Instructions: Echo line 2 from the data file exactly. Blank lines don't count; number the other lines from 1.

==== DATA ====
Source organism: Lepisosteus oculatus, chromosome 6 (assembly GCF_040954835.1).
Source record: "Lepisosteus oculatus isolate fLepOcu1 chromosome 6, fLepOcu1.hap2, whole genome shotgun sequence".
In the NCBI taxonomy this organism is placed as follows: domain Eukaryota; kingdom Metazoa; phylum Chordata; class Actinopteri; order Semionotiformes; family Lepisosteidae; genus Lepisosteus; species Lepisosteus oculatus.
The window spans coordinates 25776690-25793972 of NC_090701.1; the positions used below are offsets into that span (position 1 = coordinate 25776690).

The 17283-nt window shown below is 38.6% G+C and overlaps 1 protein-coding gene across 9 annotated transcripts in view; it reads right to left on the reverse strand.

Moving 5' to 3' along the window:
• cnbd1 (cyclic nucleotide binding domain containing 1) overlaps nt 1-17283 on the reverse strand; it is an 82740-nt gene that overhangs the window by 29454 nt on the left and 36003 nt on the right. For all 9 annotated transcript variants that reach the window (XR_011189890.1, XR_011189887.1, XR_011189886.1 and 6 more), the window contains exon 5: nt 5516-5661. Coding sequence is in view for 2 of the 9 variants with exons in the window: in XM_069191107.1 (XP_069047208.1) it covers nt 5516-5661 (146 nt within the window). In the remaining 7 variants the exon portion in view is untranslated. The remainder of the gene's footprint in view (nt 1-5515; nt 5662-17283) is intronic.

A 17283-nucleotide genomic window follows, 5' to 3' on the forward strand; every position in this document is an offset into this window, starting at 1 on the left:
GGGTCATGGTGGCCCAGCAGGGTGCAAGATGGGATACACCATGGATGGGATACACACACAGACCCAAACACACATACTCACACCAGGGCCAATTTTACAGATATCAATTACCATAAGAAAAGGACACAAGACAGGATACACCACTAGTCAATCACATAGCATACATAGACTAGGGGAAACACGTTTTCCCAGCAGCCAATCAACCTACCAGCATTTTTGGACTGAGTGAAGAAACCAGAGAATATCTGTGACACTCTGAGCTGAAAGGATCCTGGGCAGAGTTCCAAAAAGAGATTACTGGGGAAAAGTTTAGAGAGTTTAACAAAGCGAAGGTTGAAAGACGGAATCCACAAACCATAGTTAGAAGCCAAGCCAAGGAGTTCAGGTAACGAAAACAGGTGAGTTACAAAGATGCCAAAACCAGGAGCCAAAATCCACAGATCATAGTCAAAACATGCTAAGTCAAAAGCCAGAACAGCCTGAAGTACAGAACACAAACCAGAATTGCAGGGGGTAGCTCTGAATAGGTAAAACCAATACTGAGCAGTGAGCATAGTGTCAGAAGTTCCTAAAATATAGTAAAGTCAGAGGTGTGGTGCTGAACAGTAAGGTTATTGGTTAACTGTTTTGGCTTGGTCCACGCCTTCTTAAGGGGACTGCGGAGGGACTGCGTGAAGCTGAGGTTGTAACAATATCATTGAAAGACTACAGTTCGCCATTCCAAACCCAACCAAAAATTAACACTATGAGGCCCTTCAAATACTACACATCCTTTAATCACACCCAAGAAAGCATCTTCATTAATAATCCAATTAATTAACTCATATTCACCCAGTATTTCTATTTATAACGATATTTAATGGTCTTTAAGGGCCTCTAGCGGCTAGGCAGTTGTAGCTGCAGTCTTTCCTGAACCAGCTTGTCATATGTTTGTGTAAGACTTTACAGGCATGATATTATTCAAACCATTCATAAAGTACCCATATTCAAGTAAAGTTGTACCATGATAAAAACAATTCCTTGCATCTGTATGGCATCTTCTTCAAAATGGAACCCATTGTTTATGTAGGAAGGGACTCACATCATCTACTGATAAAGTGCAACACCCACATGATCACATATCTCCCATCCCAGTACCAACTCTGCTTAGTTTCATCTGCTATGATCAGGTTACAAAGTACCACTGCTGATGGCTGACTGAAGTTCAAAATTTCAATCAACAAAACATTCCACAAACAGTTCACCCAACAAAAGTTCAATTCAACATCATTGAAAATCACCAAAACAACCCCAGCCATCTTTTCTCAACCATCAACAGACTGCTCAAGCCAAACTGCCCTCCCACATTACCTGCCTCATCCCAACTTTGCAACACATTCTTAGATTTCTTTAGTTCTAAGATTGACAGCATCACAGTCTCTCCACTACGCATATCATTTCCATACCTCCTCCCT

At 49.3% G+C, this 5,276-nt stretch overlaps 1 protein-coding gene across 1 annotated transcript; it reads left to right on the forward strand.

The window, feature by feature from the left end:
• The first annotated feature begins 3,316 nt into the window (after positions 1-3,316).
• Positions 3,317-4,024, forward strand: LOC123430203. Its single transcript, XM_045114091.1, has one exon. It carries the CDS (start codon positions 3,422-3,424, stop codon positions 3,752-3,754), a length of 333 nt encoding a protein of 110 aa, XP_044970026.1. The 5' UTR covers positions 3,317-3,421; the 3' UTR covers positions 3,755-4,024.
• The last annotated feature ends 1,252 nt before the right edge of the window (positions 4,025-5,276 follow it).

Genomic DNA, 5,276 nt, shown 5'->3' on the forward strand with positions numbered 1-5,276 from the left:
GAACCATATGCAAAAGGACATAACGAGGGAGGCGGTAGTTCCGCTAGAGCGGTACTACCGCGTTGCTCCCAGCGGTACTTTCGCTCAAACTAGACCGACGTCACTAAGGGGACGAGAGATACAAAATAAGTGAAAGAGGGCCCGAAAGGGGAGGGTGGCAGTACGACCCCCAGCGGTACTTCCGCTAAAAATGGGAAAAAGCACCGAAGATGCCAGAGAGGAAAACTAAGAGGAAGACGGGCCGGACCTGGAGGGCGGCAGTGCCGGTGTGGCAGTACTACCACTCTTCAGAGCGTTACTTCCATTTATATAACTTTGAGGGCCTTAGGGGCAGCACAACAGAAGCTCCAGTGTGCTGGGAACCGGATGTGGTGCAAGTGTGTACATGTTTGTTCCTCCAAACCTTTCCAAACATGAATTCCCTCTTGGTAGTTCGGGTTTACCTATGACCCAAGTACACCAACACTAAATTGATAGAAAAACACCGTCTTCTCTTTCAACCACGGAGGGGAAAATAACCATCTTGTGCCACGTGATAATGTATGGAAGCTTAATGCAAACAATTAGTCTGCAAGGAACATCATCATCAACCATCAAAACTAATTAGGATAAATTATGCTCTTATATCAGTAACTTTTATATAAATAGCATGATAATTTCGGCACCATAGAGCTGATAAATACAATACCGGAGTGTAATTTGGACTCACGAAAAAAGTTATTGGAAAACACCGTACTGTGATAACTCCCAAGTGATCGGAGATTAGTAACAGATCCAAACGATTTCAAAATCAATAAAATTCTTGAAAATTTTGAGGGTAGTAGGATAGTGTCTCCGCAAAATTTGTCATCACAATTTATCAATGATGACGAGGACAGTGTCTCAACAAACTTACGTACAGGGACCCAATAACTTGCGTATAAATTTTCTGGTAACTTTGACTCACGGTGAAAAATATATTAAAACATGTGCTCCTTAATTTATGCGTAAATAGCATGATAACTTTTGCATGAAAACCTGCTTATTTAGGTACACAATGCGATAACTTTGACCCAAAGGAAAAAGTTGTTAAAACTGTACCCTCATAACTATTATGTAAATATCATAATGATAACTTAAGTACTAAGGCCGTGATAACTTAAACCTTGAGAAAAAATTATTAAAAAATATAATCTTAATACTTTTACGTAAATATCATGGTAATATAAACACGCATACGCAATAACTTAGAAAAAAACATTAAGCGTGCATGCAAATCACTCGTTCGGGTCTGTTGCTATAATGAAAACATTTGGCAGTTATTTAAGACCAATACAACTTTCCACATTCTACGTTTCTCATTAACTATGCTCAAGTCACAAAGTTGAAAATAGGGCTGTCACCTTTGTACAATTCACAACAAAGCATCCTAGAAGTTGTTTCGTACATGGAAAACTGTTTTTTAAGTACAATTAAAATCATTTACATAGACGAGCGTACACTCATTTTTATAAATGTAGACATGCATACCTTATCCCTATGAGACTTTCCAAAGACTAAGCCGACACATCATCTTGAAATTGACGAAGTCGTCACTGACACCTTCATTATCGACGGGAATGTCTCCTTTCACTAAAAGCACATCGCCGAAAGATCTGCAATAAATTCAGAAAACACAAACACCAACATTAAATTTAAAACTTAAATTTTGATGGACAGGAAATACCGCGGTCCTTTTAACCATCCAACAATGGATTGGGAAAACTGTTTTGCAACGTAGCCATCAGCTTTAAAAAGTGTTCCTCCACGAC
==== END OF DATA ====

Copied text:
Source record: "Lepisosteus oculatus isolate fLepOcu1 chromosome 6, fLepOcu1.hap2, whole genome shotgun sequence".